U.S. sales are expected to remain healthy in January after spiking to an 18.3 million seasonally adjusted annual rate (SAAR) in December.

Ward's is forecasting January’s SAAR to drop to a still-solid 16.4 million rate, with sales volume finishing nearly even with year-ago results (see related data: Ward's Forecast - Jan. U.S. Lt. Vehicle Sales).

Incentives at the Big Three largely are the same as December’s. They are not expected to be scaled back to the degree they were in September, after 18 million-plus SAARs in July and August were followed by a sub-16 million rate over the next three months.

Plus, inventory is more plentiful than at the end of August and will be able to support January’s forecast volume. Notably, inventory of import vehicles, alone – at 634,499 units – was 23.8% above year-ago and equal to 18.4% of the total, the highest since 18.8% in August 1991.

This could put added pressure on domestic producers to add more consumer and dealer incentives in order to keep volume up and maintain market share.

December’s sales surge caused light-vehicle inventory to decline 5.1% from the prior month, which is more than usual, but the draw-down only served to put the industry more in sync with trend-line demand, pegged at 16.5 million.

Volume is forecast at 1.1 million units, for a daily selling rate of 44,164, slightly below year-ago’s 44,348 – 25 selling days both periods.

Jan. 31 light-vehicle inventory is forecast at 3.7 million units, a 7.4% increase from the prior month and 18.9% above like-2002, when the industry still was rebuilding stocks after the best quarterly sales in history during October-December 2001 (see related data: Ward's Forecast - Jan. 31 U.S. Dealer Inventories).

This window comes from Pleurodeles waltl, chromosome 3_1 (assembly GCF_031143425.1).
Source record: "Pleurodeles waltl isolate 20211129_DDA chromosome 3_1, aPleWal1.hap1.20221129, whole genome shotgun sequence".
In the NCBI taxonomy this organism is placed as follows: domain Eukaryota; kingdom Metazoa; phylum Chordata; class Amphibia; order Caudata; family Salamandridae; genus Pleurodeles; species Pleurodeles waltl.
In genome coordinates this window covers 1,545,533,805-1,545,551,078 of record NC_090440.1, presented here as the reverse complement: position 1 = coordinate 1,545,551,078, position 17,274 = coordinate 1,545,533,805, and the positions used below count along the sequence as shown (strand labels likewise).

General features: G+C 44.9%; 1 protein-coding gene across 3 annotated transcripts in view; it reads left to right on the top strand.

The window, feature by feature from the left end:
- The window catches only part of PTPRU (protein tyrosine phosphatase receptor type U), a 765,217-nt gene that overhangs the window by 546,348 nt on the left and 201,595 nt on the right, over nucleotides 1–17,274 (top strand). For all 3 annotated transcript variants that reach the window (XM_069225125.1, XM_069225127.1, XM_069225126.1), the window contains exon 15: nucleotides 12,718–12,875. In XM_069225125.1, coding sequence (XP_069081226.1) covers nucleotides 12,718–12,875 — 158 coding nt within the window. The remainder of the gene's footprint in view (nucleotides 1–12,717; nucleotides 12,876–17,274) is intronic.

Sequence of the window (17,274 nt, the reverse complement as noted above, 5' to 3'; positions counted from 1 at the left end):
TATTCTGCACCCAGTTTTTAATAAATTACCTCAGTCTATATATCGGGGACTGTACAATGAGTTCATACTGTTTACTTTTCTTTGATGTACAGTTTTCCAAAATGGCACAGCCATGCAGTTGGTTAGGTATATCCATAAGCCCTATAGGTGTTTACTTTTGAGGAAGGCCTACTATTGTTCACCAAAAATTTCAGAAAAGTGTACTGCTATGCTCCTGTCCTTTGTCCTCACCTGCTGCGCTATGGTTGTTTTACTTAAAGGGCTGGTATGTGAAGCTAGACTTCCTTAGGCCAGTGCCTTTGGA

Days’ supply is forecast at 84, compared with 60 on Dec. 31 and 70 a year ago.

Inventory of domestically made light vehicles is forecast at 3.07 million units, 8.8% ahead of the prior month and 16.7% above year ago. Days’ supply is projected at 88, vs. 61 last month and 76 in January 2002.

January’s inventory forecast appears high for the period, but assuming the industry can maintain sales of 16.5 million SAAR for the first quarter, inventory for domestically produced vehicles will end the period in line with demand.

There likely will be some inventory buildup in the first and second quarters, as several plants – mainly General Motors Corp. and Ford Motor Co. facilities – will be closing or slowing their line speeds to tool for new vehicles (see related data: Dec. 2002 U.S. Light Vehicle Inventory).


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